From the station I head down Gloucester Road. A quick peek along Trafalgar Lane where I am surprised to see a depot of Travis Perkins on the site where my father worked from the 1950s. He worked for John Eade Butt and Co, who were taken over by Travis and Arnold which merged with Sandell Perkins in 1988. There are still a few signs of old Brighton around, a shop has a lovely tiled wall stating “Engine rs Builders Merchants Iron Founder”. It is a bit sad that the missing “E” has been filled in with brown tiles. Down in Trafalgar Street is a green tiles entrance to “Grand Parade Garage Estab.d 1918”, now apartments occupy the space within. Very few of the shops around here are familiar, they change faster than hairstyles. Down to the London Road. St Peter’s Church looks forlorn with its entrances under the tower surrounded by barriers, it is in an unsafe condition and there is no money to repair it. London Road is pretty depressing with lots of boarded up shops. Rough sleepers occupy some entrance ways. The Open Market has been demolished. Apartments are being built with the market being placed underneath, hardly a satisfactory arrangement! The old Co-op building has been demolished except for its façade. The building, designed by Bethell and Swannell, was opened on 12th September 1931 with four storeys and a 180-foot frontage relieved only by two giant, fluted Doric columns above the entrance. Back up to Five-Ways. On the way there is the Railway Tavern now called “The Signalman” and the Springfield, even more inexplicably renamed “Open House”. Florence Road Methodist church looks like it has closed, the board outside now advertises a Farmers’ Market. Five-ways is even more trendy now, numerous coffee shops and better class food establishments, but still the same plethora of estate agents!
Wednesday – Bodenham Lake – Last night was bright and frosty, this morning the rain pours down. It may be weather for ducks but there are few on the lake – just a couple of Wigeon, some Tufted Ducks, Coots and the usual group of Mallard at the western end. A couple of Cormorants are on the pontoon with several more in the trees. A bitter wind blows. The rain finally stops and the sun makes a watery appearance. Sheep are in the cider orchard where piles of apples remain uncollected. Fieldfares chatter in the dessert apple orchard and a Kestrel flies off. By the evening, the bitter wind has turned into a roaring gale.
Friday – Leominster – It is colder this morning and the grass crunches underfoot. The moon shines through a sky of dark curds of cloud. The International Space Station flies over. On board are Russian cosmonaut Oleg Kotov, commander, Russian cosmonaut Mikhail Tyurin, NASA astronaut Rick Mastracchio, Japan Aerospace Exploration Agency (JAXA) astronaut Koichi Wakata, Russian cosmonaut Sergey Ryazanskiy and NASA astronaut Michael Hopkins, all flight engineers. It is followed by a rocket body, the Atlas 2AS Centaur launched by the USA in 2003.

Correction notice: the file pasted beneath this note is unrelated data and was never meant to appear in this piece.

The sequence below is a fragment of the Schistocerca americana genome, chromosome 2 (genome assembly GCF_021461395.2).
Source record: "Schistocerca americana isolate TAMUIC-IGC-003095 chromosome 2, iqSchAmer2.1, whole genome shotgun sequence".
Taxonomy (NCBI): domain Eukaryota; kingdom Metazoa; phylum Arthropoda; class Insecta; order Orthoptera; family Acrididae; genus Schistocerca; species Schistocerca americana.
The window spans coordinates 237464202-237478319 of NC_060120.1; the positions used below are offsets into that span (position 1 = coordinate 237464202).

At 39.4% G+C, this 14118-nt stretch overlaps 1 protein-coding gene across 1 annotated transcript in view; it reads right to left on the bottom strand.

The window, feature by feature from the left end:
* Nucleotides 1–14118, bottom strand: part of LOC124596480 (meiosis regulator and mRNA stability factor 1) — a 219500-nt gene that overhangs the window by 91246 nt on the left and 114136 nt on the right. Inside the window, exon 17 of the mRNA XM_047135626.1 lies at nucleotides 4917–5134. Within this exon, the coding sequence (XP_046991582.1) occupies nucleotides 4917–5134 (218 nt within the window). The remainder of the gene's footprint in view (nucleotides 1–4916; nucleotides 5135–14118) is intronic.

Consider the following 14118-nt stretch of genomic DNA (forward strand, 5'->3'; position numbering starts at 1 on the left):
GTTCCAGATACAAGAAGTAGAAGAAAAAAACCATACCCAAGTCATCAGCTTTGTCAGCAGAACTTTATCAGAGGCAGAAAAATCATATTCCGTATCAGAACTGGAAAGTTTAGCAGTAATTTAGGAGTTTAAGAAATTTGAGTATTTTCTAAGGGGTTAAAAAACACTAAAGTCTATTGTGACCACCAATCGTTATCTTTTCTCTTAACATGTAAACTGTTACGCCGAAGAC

Hergest Ridge – The grey clouds with clear patches of dawn remain. A Great Spotted Woodpecker and several Nuthatches call from the tree at the beginning of the Hergest Ridge track. Blue and Great Tits flit to and fro. A flock of hen pheasants whirr up out of the bracken and over the hedge. A gaudy cock flies the other way before departing again noisily. The eastern hills are dark under clouds that glow with sunlit edges. The Radnor hills are misty. Skylarks fly across the hill singing snatches of song. The sun makes occasional and welcome appearances but a bitter wind has blown up. Past the Monkey Puzzle trees and on into Radnorshire and Wales. A Red Kite drifts along the edge of the ridge, the sun catching its feathers in glorious red, cream and black. Water weeds in the pools lay on the surface tinged white with frost. Great bales of bracken lie on the western slope of the ridge. It is very peaceful here, hardly a sound disturbs except for a passing aircraft. Down the path towards Gladestry. Blackbirds and Song Thrushes fly through the Hawthorns. A charm of Goldfinches fly up from some sorry looking thistle heads which clearly still contain seeds despite their condition. A Robin ticks and Carrion Crows call from the fields below. At the bottom of Broken Bank we join the road which runs below the ridge back to Kington. Gladestry Brook babbles in the valley below. Past Offa’s Orchard, a green burial ground. I start clearing Maddy’s tail of bracken and gorse. She starts complaining and I explain it is not my fault her tail is such a mess when a whinny makes me jump and I look up to see a horse staring down at me which is, of course the source of her distress. A white flash marks the passage of a Bullfinch and a Chaffinch pinks from an Oak tree.